Wednesday, May 6, 2020


Published in 2010 by Virago Press.

Natasha Walter is an English feminist who is looking at how modern culture treats women. She has two main points that I will reverse the order of their presentation in my review.

Her second main point is the new belief in biological determinism, meaning men and women have areas that they are naturally better at - and that fact overrides everything.

She notes that the scientific studies that this belief is based on have never really
The author, Natasha Walter
been scientifically proven, meaning that they were limited and not replicated on a regular basis. Some have never been replicated even once.

The danger is that people just assume things like "girls aren't good at math" and "men can't take care of babies or children" and they become reality. I see it in the classroom all the time - parents tell their kid they struggled with a certain class and they understand if the kid struggles and the kid struggles. It's a self-fulfilling prophecy.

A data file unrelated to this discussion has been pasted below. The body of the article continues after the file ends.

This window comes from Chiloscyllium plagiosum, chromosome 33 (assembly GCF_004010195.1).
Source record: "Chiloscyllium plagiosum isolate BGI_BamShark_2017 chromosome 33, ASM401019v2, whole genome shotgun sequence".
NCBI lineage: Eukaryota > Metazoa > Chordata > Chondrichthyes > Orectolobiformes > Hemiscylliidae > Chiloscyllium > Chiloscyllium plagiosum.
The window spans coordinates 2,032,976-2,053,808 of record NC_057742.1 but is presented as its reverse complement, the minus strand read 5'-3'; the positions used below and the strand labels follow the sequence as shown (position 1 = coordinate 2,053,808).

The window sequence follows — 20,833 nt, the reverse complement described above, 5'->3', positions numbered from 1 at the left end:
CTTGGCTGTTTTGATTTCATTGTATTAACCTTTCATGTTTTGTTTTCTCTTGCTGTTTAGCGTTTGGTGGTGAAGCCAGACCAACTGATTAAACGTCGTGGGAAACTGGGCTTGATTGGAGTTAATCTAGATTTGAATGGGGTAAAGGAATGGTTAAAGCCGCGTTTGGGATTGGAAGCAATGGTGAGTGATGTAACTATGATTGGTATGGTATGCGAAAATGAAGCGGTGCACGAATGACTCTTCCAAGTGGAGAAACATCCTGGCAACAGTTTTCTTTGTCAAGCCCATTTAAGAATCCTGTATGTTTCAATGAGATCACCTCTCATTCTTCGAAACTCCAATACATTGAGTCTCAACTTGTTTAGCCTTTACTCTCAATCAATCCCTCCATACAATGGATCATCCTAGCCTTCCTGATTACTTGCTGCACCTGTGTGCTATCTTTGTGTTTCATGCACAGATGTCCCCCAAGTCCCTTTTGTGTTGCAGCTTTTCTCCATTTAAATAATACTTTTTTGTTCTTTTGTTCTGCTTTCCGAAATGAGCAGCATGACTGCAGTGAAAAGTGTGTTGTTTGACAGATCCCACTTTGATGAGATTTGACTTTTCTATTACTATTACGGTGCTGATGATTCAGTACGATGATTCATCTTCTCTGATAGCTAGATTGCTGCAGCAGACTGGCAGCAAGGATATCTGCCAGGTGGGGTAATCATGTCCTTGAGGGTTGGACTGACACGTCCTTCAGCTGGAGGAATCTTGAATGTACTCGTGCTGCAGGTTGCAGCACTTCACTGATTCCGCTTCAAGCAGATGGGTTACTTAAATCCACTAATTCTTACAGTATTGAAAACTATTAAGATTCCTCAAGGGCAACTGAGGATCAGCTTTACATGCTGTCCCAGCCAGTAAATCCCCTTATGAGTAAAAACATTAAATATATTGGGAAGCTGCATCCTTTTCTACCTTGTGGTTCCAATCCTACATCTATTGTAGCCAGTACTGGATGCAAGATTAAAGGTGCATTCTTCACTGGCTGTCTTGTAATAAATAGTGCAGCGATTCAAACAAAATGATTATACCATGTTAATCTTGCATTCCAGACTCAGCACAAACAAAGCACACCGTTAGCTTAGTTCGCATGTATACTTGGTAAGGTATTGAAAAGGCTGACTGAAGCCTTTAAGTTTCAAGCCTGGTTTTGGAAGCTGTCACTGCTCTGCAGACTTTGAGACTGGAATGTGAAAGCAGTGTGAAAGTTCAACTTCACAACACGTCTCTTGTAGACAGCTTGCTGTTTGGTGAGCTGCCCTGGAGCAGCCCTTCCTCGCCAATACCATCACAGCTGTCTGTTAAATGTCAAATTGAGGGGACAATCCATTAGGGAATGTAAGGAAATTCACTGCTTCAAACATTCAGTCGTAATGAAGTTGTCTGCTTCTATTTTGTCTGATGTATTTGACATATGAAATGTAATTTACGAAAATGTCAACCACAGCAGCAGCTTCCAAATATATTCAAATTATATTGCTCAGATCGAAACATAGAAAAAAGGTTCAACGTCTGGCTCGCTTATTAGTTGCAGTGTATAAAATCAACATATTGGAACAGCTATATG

The main point that she presents at the beginning of the book is more complicated and controversial. She laments that modern Western culture's willingness to affirm female sexuality has, all too often, been appropriated by men to promote male sexual fantasies. She interviewed a lot of women for this book and makes a compelling argument that men have co-opted this idea to encourage women to strip, pole dance, make porn movies and basically do over thing that used to be considered damaging to women -all in the name of feminism.

Her argument is not that female sexuality is a bad thing, but rather that it has become, for too many, the only tool that women have to get ahead. Or, going back to that theme of a self-fulfilling prophecy, too many women think that sex is their only way to get ahead in the world.

She hints at, but never quite labels another way these two thoughts go together. Could it be that the biological determinism theme is reinforcing her argument from the beginning of the book by taking options away from women so that they feel that they have to fall back on sex to get ahead?

This was an interesting book, even if I am reading it as an outsider (being a male). I flew through it. I rate it 5 stars out of 5. It can be found here: LIVING DOLLS: THE RETURN of SEXISM by Natasha Walter.

Monday, May 4, 2020

THE STORY of the CHEROKEE PEOPLE by Tom B. Underwood